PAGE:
Thursday’s Fed policy meeting contained few major surprises, even if the divide amongst FOMC members has received much attention.
The bottom line is that 14 out of the 17 FOMC members, and at a minimum 7 of the 10 voting members, estimate that at least one 25bp rate hike before year-end would be appropriate.
Should the Fed hike in December – currently my core scenario – this almost unprecedented glacial pace of hikes would be in line with my January forecast of only 1-2 hikes in 2016.
The Fed’s accompanying statement and Yellen’s press conference were, if anything, reasonably upbeat. There were no direct allusions to the dollar, property, equity and bond markets or to global factors, with some justification (for now at least).
The Fed’s two main concerns are squarely centred on sub-target inflation and areas of weakness in the labour market.
It will thus be paying particular attention (and so should markets) to evidence of slack in the US labour market, with the unemployment rate becoming a less useful measure per se of labour market strength and potential wage/price pressures, in my view.
The Fed is clearly giving weight to the historically low neutral Fed funds rate. Even so FOMC members may have to further tone down their 2017-2018 estimates of the appropriate policy rate in relation to realistic (if still a little optimistic) economic forecasts.
Financial markets’ reaction has so far been mostly text-book: a jump in market pricing for a December hike to 16bp, a bull-flattening of the US yield curve, a slightly weaker dollar, a rally in EM and commodity currencies and stronger global equities.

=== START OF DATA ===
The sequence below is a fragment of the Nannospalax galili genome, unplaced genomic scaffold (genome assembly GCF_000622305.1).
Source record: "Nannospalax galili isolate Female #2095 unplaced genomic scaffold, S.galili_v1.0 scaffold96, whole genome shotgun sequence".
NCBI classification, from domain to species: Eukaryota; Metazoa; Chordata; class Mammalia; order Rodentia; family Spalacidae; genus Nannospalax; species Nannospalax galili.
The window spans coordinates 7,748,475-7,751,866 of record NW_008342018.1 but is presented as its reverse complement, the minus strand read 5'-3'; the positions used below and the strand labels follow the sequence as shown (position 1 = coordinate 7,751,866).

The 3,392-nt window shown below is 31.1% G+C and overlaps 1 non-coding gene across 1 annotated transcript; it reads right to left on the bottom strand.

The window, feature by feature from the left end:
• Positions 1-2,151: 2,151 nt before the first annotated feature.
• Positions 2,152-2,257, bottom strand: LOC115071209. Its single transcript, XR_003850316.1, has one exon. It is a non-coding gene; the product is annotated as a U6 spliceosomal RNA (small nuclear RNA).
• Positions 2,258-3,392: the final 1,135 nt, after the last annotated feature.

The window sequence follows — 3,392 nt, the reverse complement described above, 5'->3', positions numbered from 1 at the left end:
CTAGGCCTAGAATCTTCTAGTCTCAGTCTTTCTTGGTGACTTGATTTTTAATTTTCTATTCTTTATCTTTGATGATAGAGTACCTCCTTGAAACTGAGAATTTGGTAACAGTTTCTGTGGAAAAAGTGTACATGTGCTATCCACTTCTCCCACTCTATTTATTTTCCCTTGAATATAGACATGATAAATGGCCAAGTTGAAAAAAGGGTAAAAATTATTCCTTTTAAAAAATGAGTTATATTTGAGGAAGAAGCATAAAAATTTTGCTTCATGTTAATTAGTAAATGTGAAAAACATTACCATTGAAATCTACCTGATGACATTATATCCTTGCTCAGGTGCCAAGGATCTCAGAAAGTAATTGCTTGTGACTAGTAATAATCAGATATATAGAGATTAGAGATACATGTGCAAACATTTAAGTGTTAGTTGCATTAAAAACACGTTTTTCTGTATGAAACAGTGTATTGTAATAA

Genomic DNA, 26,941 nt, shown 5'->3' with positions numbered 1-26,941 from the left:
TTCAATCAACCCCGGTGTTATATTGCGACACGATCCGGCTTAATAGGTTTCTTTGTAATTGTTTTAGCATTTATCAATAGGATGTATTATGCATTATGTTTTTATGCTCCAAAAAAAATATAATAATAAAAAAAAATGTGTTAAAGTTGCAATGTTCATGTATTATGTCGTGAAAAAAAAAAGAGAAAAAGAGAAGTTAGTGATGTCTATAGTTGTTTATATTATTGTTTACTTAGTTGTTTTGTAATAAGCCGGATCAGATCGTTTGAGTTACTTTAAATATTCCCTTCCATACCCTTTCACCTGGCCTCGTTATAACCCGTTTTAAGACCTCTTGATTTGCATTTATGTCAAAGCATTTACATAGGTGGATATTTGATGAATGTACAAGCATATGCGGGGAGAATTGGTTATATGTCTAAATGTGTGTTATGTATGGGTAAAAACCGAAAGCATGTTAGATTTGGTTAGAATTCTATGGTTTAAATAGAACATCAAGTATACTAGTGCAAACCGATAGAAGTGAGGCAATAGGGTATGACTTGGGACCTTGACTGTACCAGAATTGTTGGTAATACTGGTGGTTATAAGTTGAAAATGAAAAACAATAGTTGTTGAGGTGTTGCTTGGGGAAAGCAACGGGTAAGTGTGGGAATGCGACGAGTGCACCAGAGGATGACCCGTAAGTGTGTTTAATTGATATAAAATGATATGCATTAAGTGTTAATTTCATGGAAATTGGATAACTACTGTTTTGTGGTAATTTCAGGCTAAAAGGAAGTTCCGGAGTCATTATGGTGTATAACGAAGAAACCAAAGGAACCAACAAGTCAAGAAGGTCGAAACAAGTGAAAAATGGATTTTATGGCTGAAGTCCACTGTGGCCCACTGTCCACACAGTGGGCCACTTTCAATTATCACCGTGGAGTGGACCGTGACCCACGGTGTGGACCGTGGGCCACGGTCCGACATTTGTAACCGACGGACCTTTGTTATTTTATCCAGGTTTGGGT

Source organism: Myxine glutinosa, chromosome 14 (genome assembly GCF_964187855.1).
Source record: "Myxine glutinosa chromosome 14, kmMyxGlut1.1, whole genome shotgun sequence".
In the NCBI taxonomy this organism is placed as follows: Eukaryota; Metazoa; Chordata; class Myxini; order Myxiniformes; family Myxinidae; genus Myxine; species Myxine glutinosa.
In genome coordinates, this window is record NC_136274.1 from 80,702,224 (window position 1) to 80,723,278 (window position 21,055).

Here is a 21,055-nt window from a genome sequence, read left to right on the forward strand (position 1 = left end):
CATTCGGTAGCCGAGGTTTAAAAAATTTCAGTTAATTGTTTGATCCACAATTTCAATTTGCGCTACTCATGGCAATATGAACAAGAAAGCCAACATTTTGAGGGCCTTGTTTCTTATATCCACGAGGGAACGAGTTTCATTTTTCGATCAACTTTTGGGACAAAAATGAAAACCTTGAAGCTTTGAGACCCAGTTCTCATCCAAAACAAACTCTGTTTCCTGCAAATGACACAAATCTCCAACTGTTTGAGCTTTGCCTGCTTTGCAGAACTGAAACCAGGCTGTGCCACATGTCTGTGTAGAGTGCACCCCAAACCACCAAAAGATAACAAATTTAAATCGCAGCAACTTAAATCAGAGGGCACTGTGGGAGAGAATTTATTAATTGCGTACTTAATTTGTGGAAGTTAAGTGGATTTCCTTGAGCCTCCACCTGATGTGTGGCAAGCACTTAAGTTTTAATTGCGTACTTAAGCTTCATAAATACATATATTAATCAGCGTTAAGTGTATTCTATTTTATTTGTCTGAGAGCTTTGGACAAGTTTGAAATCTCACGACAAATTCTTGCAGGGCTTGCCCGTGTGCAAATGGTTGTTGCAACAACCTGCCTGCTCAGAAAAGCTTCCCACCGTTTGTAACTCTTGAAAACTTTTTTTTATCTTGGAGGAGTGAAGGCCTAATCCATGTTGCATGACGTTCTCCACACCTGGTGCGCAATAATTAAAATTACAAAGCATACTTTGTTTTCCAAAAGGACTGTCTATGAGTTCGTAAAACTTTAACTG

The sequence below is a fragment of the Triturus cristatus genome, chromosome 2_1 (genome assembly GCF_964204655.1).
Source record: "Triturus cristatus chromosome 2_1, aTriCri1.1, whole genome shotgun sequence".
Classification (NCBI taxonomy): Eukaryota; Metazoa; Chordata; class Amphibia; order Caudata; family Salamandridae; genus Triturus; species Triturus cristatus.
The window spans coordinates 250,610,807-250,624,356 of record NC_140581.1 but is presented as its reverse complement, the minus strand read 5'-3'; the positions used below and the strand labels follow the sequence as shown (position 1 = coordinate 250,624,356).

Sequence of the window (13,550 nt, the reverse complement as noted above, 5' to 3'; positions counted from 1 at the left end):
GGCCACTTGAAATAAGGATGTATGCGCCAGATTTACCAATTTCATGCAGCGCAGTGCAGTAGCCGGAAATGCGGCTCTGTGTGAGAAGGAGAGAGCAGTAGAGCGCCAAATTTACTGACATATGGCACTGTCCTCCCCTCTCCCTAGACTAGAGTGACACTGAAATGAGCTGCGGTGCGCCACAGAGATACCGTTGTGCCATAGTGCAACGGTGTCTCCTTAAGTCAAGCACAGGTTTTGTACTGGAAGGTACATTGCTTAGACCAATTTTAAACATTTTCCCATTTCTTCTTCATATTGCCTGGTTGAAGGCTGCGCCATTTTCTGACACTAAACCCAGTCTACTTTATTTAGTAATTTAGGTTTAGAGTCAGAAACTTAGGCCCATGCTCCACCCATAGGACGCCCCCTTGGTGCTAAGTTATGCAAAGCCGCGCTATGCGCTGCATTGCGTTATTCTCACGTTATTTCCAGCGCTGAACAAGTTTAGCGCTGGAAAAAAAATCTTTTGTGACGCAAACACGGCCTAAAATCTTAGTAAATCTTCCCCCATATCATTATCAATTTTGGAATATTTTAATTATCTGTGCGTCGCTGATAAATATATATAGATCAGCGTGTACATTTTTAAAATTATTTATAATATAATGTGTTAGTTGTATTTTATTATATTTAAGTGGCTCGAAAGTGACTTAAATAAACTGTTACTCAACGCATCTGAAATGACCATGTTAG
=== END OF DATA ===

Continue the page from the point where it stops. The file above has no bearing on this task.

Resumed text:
But now comes the hard part. Volatility in Fed fund futures is likely to remain fluid in coming weeks, with financial markets increasingly sensitive to key US data, particularly on inflation and labour markets, speeches by FOMC members and presidential opinion polls.
Should Clinton win the US elections, US data improve and the Fed hike in December, I would expect the dollar to end the year stronger, EM currencies and global equities to struggle to hold onto post-US election gains and major currencies to underperform.
The more problematic scenario for the Fed (and its credibility) is one whereby Donald Trump wins and/or US economic activity slows down.
This would likely cause a sharp sell-off in global equities while safe-haven assets (e.g. gold, Swiss Franc) would outperform the dollar and in particular EM currencies. Moreover, these moves could struggle to reverse even if the Fed decided to pause in December. Read more